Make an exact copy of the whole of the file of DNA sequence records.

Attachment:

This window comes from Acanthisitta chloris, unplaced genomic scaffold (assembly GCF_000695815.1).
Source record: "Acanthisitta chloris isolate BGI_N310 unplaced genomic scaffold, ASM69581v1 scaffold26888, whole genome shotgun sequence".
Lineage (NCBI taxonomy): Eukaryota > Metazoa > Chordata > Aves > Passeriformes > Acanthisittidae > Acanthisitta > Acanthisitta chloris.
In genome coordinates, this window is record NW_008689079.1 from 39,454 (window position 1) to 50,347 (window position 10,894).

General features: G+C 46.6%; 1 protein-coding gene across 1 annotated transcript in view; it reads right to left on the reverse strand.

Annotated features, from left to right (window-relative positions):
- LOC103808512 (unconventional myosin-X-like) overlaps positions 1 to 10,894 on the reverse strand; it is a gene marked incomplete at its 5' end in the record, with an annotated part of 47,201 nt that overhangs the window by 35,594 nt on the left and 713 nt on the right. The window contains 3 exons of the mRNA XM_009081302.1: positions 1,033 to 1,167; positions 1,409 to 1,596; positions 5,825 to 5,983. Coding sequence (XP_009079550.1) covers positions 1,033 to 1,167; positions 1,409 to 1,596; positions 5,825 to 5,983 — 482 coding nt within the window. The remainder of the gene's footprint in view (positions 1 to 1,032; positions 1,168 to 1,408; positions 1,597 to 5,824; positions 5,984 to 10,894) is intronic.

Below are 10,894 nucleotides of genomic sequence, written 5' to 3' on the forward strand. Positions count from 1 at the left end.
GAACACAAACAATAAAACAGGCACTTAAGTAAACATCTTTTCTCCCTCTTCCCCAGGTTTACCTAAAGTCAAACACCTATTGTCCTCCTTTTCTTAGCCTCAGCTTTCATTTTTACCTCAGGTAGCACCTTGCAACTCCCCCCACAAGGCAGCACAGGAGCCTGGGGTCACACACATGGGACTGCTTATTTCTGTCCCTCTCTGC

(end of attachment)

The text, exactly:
This window comes from Acanthisitta chloris, unplaced genomic scaffold (assembly GCF_000695815.1).
Source record: "Acanthisitta chloris isolate BGI_N310 unplaced genomic scaffold, ASM69581v1 scaffold26888, whole genome shotgun sequence".
Lineage (NCBI taxonomy): Eukaryota > Metazoa > Chordata > Aves > Passeriformes > Acanthisittidae > Acanthisitta > Acanthisitta chloris.
In genome coordinates, this window is record NW_008689079.1 from 39,454 (window position 1) to 50,347 (window position 10,894).

General features: G+C 46.6%; 1 protein-coding gene across 1 annotated transcript in view; it reads right to left on the reverse strand.

Annotated features, from left to right (window-relative positions):
- LOC103808512 (unconventional myosin-X-like) overlaps positions 1 to 10,894 on the reverse strand; it is a gene marked incomplete at its 5' end in the record, with an annotated part of 47,201 nt that overhangs the window by 35,594 nt on the left and 713 nt on the right. The window contains 3 exons of the mRNA XM_009081302.1: positions 1,033 to 1,167; positions 1,409 to 1,596; positions 5,825 to 5,983. Coding sequence (XP_009079550.1) covers positions 1,033 to 1,167; positions 1,409 to 1,596; positions 5,825 to 5,983 — 482 coding nt within the window. The remainder of the gene's footprint in view (positions 1 to 1,032; positions 1,168 to 1,408; positions 1,597 to 5,824; positions 5,984 to 10,894) is intronic.

Below are 10,894 nucleotides of genomic sequence, written 5' to 3' on the forward strand. Positions count from 1 at the left end.
GAACACAAACAATAAAACAGGCACTTAAGTAAACATCTTTTCTCCCTCTTCCCCAGGTTTACCTAAAGTCAAACACCTATTGTCCTCCTTTTCTTAGCCTCAGCTTTCATTTTTACCTCAGGTAGCACCTTGCAACTCCCCCCACAAGGCAGCACAGGAGCCTGGGGTCACACACATGGGACTGCTTATTTCTGTCCCTCTCTGC